You are probably familiar with A Christmas Carol, the classic holiday tale of Ebenezer Scrooge who hates all things happy and then reforms with the help of three ghosts. Scrooge is most known for his attitude in the beginning of the story: cold, greedy and mean. The extent of Scrooge’s social network was one family member and one deceased friend — how empty his Facebook page would have been! After reading an article in Wired magazine that explained how loneliness can be contagious, I started to wonder if maybe Scrooge isn’t entirely to blame. After all, Scrooge had a very “scroogey” friend, Jacob Marley. Maybe Jacob is somewhat responsible for Scrooge’s bad behavior. Jacob was probably just infecting Scrooge with his unhappiness as if it were the common cold. continue
Recently, at a holiday get together with some friends, we started to talk about the necessities of the season, Christmas trees, decorations, presents and Christmas cards. We were all pretty much in agreement that getting a handwritten Christmas card is much more personable than sending, say, an e-card. However, someone mentioned they had decided not to do cards this year. They were busy and they saw it as a way to save paper and be a little greener this holiday. As I was writing my Christmas cards out that night and thinking that I had not done anything to “green up” my holiday, I saw it, PCW (Post Consumer Waste) paper written on the back of my cards in big black letters. continue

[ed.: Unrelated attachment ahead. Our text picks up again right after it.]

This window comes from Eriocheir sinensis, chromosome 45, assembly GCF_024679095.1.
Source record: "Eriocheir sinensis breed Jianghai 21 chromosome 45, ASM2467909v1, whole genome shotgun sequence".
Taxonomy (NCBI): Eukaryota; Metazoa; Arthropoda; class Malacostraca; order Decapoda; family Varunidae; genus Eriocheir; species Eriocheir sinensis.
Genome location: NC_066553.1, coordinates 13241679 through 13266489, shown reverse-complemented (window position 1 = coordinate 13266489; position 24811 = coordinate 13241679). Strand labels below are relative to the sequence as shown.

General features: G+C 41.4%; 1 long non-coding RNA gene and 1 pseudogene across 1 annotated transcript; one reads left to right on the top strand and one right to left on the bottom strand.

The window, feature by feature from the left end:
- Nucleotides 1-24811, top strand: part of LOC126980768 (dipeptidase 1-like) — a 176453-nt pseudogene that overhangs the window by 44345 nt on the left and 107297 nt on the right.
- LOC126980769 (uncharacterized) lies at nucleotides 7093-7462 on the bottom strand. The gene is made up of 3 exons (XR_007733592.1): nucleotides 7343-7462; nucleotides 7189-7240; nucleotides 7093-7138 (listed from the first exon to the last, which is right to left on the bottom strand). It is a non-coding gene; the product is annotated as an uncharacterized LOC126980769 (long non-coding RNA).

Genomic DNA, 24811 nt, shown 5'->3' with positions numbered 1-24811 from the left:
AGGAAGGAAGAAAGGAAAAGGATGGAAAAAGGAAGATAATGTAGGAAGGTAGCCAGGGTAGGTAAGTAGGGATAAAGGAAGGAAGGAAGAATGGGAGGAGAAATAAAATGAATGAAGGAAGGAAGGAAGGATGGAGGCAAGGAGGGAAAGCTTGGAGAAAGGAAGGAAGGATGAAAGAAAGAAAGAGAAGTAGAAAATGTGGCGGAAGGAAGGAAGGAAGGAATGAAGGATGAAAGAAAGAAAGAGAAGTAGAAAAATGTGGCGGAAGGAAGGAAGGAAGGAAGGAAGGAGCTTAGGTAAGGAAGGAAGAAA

A recent conversation with a client regarding their corporate sustainability strategy brought to mind one of the smartest people I have ever met. He was generations ahead of his time. His daily life was a practice of sustainability and energy management before those words would even become relevant. He had no more than a sixth grade formal education, but my Grandfather Jim, or “Red” as everyone knew him, learned his trade through apprenticeships, on the job experience and observation. He ended up becoming a valued electrician and member of the AFL – CIO, but more important was the value he gave to his 30 plus grandchildren.
As many summers as we could, my family would make the long trek from Roswell, Georgia to Sea Isle City, New Jersey. Sea Isle was home to Pop Pop’s “Beach House”, as we Southerner’s call it, or “Shore House” as my northern relatives would refer to it. It was a duplex with a ringer washing machine, one shower and a screen door that had a distinctive latching sound that would rat you out at night if you dared to come home late. continue